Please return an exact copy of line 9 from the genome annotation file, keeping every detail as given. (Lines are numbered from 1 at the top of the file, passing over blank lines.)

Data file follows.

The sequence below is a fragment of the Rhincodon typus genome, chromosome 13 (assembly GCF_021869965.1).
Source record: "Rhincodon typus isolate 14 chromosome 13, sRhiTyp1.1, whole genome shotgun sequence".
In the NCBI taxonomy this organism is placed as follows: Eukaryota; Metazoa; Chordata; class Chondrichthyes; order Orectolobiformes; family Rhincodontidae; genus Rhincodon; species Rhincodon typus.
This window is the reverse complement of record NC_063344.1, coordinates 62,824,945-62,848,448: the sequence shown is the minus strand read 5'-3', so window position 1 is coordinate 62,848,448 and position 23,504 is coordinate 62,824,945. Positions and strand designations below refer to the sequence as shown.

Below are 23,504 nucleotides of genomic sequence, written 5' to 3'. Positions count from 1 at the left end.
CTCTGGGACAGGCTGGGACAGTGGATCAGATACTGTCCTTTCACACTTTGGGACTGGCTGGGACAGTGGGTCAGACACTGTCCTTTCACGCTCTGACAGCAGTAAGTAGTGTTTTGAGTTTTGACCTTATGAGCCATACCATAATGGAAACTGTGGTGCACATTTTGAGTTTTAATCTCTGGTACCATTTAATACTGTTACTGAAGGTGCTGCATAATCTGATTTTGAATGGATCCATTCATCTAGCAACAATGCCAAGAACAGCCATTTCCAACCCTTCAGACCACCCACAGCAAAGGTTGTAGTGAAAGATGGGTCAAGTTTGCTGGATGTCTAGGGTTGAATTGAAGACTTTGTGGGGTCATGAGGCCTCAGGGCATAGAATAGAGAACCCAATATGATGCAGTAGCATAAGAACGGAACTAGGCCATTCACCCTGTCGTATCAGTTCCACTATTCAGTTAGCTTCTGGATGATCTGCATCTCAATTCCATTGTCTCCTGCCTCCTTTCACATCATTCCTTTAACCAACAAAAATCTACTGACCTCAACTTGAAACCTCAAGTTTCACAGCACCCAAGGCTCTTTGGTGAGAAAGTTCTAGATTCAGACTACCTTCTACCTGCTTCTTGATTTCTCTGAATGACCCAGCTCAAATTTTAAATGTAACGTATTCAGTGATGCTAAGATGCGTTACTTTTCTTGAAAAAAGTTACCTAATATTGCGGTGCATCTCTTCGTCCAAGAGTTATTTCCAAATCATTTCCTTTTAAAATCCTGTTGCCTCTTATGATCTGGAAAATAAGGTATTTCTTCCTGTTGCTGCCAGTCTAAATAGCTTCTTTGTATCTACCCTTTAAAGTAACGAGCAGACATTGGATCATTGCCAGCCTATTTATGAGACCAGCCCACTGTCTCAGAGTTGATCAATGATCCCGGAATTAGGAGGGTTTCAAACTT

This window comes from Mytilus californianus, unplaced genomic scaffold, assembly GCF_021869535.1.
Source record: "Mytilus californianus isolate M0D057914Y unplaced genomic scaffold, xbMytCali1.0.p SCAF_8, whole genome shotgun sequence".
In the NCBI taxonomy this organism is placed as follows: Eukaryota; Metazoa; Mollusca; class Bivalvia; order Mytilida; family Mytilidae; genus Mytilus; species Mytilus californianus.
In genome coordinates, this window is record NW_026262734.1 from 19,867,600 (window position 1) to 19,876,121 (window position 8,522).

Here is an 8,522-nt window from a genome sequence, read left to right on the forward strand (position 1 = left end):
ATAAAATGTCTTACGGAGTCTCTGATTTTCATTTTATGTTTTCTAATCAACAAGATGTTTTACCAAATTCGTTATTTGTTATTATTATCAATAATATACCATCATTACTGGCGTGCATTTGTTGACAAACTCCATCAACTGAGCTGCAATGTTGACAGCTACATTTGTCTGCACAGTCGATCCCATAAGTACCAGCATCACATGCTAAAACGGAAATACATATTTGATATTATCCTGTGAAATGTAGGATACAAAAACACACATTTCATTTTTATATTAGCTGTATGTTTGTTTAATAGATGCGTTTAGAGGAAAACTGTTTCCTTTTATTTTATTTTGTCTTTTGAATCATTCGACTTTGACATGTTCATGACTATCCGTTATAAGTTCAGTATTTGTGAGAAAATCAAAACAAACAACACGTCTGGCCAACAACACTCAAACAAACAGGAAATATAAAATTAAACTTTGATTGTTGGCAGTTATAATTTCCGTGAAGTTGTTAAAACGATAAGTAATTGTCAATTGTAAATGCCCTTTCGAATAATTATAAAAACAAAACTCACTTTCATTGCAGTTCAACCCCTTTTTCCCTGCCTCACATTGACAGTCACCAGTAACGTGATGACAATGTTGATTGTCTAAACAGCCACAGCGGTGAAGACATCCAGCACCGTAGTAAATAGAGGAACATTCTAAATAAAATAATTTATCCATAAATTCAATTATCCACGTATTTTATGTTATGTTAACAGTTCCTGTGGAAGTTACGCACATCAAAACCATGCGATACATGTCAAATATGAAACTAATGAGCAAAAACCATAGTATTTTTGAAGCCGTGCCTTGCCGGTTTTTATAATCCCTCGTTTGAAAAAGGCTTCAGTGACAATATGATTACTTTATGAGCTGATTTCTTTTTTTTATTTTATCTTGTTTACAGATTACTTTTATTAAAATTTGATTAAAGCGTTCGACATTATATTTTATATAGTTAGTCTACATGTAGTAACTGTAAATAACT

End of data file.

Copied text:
In the NCBI taxonomy this organism is placed as follows: Eukaryota; Metazoa; Mollusca; class Bivalvia; order Mytilida; family Mytilidae; genus Mytilus; species Mytilus californianus.